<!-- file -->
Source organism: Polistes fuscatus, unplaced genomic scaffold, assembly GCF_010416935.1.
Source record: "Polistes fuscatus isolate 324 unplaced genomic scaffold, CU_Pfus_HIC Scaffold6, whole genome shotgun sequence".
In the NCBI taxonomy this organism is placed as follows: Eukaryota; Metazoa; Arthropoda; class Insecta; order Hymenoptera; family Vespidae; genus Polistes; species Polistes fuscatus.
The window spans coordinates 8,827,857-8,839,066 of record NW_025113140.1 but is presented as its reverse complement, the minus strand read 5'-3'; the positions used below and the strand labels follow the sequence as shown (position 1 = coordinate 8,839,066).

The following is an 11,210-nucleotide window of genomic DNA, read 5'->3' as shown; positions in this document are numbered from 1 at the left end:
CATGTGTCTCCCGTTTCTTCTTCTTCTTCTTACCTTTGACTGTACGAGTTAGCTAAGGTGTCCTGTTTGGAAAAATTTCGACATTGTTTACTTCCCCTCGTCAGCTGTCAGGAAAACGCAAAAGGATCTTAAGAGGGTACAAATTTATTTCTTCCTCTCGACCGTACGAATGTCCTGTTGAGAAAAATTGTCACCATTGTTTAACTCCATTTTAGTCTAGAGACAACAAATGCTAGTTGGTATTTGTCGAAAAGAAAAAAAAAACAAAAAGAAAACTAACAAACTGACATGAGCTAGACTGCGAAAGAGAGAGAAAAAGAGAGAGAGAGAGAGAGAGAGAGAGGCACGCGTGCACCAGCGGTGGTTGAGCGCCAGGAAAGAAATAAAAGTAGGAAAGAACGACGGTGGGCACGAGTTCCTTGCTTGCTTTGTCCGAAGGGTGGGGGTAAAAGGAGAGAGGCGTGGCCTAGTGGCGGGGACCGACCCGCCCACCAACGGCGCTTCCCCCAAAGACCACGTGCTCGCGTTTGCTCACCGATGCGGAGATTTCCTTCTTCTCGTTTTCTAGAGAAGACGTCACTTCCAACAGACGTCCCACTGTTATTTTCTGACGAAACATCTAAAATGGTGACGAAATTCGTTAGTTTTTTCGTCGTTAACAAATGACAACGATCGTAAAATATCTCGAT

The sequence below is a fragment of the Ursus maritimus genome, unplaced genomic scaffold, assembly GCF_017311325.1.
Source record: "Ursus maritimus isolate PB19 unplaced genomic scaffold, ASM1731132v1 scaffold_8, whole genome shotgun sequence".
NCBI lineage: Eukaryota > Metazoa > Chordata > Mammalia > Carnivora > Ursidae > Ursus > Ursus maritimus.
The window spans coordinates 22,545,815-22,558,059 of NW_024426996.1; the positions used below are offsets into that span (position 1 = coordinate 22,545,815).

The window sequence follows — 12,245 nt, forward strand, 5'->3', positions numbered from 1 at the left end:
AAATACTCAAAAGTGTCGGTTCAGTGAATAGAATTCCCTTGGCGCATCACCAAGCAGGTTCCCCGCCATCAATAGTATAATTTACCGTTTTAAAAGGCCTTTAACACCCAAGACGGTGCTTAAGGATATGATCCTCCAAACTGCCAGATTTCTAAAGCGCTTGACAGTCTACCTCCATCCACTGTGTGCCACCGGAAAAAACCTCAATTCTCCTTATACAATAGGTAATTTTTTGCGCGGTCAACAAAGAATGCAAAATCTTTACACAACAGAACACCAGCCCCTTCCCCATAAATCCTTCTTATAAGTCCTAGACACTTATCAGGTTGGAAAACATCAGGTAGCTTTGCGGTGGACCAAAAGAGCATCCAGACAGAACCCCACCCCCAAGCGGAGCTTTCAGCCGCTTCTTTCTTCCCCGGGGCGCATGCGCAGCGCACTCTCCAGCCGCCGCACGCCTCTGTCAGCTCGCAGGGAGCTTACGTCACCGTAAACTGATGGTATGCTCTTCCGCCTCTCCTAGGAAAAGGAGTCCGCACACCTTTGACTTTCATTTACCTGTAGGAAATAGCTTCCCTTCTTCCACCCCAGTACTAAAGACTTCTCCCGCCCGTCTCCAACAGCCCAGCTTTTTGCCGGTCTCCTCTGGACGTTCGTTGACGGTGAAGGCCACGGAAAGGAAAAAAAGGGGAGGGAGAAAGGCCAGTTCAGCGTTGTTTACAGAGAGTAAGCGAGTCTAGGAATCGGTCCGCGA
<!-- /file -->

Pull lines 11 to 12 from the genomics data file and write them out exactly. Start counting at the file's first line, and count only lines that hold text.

The window sequence follows — 12,245 nt, forward strand, 5'->3', positions numbered from 1 at the left end:
AAATACTCAAAAGTGTCGGTTCAGTGAATAGAATTCCCTTGGCGCATCACCAAGCAGGTTCCCCGCCATCAATAGTATAATTTACCGTTTTAAAAGGCCTTTAACACCCAAGACGGTGCTTAAGGATATGATCCTCCAAACTGCCAGATTTCTAAAGCGCTTGACAGTCTACCTCCATCCACTGTGTGCCACCGGAAAAAACCTCAATTCTCCTTATACAATAGGTAATTTTTTGCGCGGTCAACAAAGAATGCAAAATCTTTACACAACAGAACACCAGCCCCTTCCCCATAAATCCTTCTTATAAGTCCTAGACACTTATCAGGTTGGAAAACATCAGGTAGCTTTGCGGTGGACCAAAAGAGCATCCAGACAGAACCCCACCCCCAAGCGGAGCTTTCAGCCGCTTCTTTCTTCCCCGGGGCGCATGCGCAGCGCACTCTCCAGCCGCCGCACGCCTCTGTCAGCTCGCAGGGAGCTTACGTCACCGTAAACTGATGGTATGCTCTTCCGCCTCTCCTAGGAAAAGGAGTCCGCACACCTTTGACTTTCATTTACCTGTAGGAAATAGCTTCCCTTCTTCCACCCCAGTACTAAAGACTTCTCCCGCCCGTCTCCAACAGCCCAGCTTTTTGCCGGTCTCCTCTGGACGTTCGTTGACGGTGAAGGCCACGGAAAGGAAAAAAAGGGGAGGGAGAAAGGCCAGTTCAGCGTTGTTTACAGAGAGTAAGCGAGTCTAGGAATCGGTCCGCGA